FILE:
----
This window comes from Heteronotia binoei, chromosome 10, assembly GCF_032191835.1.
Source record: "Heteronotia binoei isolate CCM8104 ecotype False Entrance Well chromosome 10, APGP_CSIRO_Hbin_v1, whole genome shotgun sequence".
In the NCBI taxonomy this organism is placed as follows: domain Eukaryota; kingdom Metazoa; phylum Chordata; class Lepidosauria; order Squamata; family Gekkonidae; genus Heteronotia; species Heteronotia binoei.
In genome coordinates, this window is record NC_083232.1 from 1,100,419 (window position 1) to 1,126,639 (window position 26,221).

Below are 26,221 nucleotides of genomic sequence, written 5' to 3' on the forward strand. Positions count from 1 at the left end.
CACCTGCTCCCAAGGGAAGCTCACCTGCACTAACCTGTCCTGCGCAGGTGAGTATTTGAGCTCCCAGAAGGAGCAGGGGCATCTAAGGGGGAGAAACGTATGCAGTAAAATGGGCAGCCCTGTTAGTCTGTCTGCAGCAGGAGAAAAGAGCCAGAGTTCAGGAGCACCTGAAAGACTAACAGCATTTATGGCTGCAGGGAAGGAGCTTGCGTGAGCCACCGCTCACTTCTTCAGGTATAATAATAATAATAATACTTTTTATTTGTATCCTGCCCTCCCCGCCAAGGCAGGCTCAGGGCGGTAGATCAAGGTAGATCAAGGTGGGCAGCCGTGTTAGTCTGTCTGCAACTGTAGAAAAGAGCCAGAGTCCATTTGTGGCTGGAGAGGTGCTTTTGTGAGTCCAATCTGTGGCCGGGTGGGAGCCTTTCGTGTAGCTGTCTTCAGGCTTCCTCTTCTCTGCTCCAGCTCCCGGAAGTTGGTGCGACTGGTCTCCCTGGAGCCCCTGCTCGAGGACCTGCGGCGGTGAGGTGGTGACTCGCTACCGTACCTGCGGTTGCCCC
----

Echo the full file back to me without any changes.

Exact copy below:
This window comes from Heteronotia binoei, chromosome 10, assembly GCF_032191835.1.
Source record: "Heteronotia binoei isolate CCM8104 ecotype False Entrance Well chromosome 10, APGP_CSIRO_Hbin_v1, whole genome shotgun sequence".
In the NCBI taxonomy this organism is placed as follows: domain Eukaryota; kingdom Metazoa; phylum Chordata; class Lepidosauria; order Squamata; family Gekkonidae; genus Heteronotia; species Heteronotia binoei.
In genome coordinates, this window is record NC_083232.1 from 1,100,419 (window position 1) to 1,126,639 (window position 26,221).

Below are 26,221 nucleotides of genomic sequence, written 5' to 3' on the forward strand. Positions count from 1 at the left end.
CACCTGCTCCCAAGGGAAGCTCACCTGCACTAACCTGTCCTGCGCAGGTGAGTATTTGAGCTCCCAGAAGGAGCAGGGGCATCTAAGGGGGAGAAACGTATGCAGTAAAATGGGCAGCCCTGTTAGTCTGTCTGCAGCAGGAGAAAAGAGCCAGAGTTCAGGAGCACCTGAAAGACTAACAGCATTTATGGCTGCAGGGAAGGAGCTTGCGTGAGCCACCGCTCACTTCTTCAGGTATAATAATAATAATAATACTTTTTATTTGTATCCTGCCCTCCCCGCCAAGGCAGGCTCAGGGCGGTAGATCAAGGTAGATCAAGGTGGGCAGCCGTGTTAGTCTGTCTGCAACTGTAGAAAAGAGCCAGAGTCCATTTGTGGCTGGAGAGGTGCTTTTGTGAGTCCAATCTGTGGCCGGGTGGGAGCCTTTCGTGTAGCTGTCTTCAGGCTTCCTCTTCTCTGCTCCAGCTCCCGGAAGTTGGTGCGACTGGTCTCCCTGGAGCCCCTGCTCGAGGACCTGCGGCGGTGAGGTGGTGACTCGCTACCGTACCTGCGGTTGCCCC